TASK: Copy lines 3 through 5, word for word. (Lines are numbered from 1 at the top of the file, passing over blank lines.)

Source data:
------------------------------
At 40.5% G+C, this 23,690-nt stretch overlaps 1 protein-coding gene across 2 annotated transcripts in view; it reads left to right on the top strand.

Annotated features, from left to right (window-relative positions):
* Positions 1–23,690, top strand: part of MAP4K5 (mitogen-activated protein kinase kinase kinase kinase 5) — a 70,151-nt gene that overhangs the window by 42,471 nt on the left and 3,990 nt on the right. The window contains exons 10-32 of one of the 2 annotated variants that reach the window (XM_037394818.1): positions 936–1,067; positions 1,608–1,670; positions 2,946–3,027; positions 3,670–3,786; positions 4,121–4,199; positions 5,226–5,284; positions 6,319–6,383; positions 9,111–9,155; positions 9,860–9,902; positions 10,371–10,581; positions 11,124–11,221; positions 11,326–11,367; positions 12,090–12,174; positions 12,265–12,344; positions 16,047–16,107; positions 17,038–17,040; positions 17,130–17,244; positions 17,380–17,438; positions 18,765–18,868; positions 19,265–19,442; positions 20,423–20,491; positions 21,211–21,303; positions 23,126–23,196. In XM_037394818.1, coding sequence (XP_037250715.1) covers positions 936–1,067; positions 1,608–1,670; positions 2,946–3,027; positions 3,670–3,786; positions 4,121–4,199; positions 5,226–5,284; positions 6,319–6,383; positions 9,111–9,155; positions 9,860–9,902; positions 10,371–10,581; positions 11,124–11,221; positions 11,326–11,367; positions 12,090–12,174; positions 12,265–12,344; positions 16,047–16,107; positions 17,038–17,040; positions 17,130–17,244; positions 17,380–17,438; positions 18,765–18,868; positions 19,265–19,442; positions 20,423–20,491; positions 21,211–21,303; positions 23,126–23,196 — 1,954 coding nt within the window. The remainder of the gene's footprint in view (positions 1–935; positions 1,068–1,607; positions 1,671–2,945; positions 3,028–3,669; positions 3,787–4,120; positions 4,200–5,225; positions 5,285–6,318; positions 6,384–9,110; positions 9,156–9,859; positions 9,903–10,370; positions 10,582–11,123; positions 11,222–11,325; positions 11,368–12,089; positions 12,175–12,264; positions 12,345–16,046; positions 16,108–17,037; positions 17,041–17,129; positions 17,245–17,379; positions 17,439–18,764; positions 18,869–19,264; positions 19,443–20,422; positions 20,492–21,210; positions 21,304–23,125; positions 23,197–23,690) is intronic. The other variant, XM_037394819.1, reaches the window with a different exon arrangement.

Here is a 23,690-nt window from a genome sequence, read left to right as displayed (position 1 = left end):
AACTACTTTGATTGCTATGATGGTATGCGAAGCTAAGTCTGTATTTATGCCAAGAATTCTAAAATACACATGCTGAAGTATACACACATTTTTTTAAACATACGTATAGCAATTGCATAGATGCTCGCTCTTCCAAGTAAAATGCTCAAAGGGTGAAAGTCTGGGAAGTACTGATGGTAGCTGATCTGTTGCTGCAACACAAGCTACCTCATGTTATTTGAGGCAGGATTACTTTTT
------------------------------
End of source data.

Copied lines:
* Positions 1–23,690, top strand: part of MAP4K5 (mitogen-activated protein kinase kinase kinase kinase 5) — a 70,151-nt gene that overhangs the window by 42,471 nt on the left and 3,990 nt on the right. The window contains exons 10-32 of one of the 2 annotated variants that reach the window (XM_037394818.1): positions 936–1,067; positions 1,608–1,670; positions 2,946–3,027; positions 3,670–3,786; positions 4,121–4,199; positions 5,226–5,284; positions 6,319–6,383; positions 9,111–9,155; positions 9,860–9,902; positions 10,371–10,581; positions 11,124–11,221; positions 11,326–11,367; positions 12,090–12,174; positions 12,265–12,344; positions 16,047–16,107; positions 17,038–17,040; positions 17,130–17,244; positions 17,380–17,438; positions 18,765–18,868; positions 19,265–19,442; positions 20,423–20,491; positions 21,211–21,303; positions 23,126–23,196. In XM_037394818.1, coding sequence (XP_037250715.1) covers positions 936–1,067; positions 1,608–1,670; positions 2,946–3,027; positions 3,670–3,786; positions 4,121–4,199; positions 5,226–5,284; positions 6,319–6,383; positions 9,111–9,155; positions 9,860–9,902; positions 10,371–10,581; positions 11,124–11,221; positions 11,326–11,367; positions 12,090–12,174; positions 12,265–12,344; positions 16,047–16,107; positions 17,038–17,040; positions 17,130–17,244; positions 17,380–17,438; positions 18,765–18,868; positions 19,265–19,442; positions 20,423–20,491; positions 21,211–21,303; positions 23,126–23,196 — 1,954 coding nt within the window. The remainder of the gene's footprint in view (positions 1–935; positions 1,068–1,607; positions 1,671–2,945; positions 3,028–3,669; positions 3,787–4,120; positions 4,200–5,225; positions 5,285–6,318; positions 6,384–9,110; positions 9,156–9,859; positions 9,903–10,370; positions 10,582–11,123; positions 11,222–11,325; positions 11,368–12,089; positions 12,175–12,264; positions 12,345–16,046; positions 16,108–17,037; positions 17,041–17,129; positions 17,245–17,379; positions 17,439–18,764; positions 18,869–19,264; positions 19,443–20,422; positions 20,492–21,210; positions 21,304–23,125; positions 23,197–23,690) is intronic. The other variant, XM_037394819.1, reaches the window with a different exon arrangement.

Here is a 23,690-nt window from a genome sequence, read left to right as displayed (position 1 = left end):
AACTACTTTGATTGCTATGATGGTATGCGAAGCTAAGTCTGTATTTATGCCAAGAATTCTAAAATACACATGCTGAAGTATACACACATTTTTTTAAACATACGTATAGCAATTGCATAGATGCTCGCTCTTCCAAGTAAAATGCTCAAAGGGTGAAAGTCTGGGAAGTACTGATGGTAGCTGATCTGTTGCTGCAACACAAGCTACCTCATGTTATTTGAGGCAGGATTACTTTTT